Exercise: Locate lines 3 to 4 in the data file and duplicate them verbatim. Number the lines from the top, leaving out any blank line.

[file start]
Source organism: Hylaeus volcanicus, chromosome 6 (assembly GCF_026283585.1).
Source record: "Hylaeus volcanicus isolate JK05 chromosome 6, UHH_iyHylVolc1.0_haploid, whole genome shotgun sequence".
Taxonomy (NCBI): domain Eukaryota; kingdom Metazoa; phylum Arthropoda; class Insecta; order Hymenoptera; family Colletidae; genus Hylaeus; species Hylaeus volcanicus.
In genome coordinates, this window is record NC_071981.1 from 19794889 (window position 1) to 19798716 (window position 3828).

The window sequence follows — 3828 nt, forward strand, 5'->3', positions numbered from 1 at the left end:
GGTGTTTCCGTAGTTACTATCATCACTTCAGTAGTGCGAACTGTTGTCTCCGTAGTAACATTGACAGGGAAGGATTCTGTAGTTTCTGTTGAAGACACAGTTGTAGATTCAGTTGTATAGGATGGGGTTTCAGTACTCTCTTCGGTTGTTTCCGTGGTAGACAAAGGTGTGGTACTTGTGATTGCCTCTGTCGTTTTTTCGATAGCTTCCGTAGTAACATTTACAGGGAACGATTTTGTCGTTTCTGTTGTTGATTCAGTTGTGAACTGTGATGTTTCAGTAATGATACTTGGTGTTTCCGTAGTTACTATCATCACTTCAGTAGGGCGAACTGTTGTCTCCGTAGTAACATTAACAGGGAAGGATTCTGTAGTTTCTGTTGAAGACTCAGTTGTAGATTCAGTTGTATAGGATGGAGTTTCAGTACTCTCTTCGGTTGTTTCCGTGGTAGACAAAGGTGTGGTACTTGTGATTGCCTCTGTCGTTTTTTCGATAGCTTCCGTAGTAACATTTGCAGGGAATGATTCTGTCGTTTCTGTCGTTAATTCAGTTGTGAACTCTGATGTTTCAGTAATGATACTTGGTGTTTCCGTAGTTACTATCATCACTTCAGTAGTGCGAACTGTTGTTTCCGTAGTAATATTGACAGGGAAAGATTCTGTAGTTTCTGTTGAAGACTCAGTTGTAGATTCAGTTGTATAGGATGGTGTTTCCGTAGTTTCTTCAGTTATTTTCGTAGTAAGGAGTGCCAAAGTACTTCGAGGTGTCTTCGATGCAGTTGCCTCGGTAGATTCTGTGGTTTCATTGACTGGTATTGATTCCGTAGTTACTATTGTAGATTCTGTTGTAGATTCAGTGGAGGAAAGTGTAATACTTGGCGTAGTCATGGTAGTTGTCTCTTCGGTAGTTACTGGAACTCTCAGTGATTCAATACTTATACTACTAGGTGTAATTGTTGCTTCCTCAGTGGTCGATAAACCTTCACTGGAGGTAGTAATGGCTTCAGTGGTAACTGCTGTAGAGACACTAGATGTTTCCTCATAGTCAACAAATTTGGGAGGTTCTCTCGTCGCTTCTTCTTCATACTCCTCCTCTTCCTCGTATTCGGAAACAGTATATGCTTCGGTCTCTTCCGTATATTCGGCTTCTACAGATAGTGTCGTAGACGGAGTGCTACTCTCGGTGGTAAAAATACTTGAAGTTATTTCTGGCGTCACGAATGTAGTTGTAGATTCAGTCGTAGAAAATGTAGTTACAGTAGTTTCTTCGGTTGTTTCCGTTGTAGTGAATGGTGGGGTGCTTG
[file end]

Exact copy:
Taxonomy (NCBI): domain Eukaryota; kingdom Metazoa; phylum Arthropoda; class Insecta; order Hymenoptera; family Colletidae; genus Hylaeus; species Hylaeus volcanicus.
In genome coordinates, this window is record NC_071981.1 from 19794889 (window position 1) to 19798716 (window position 3828).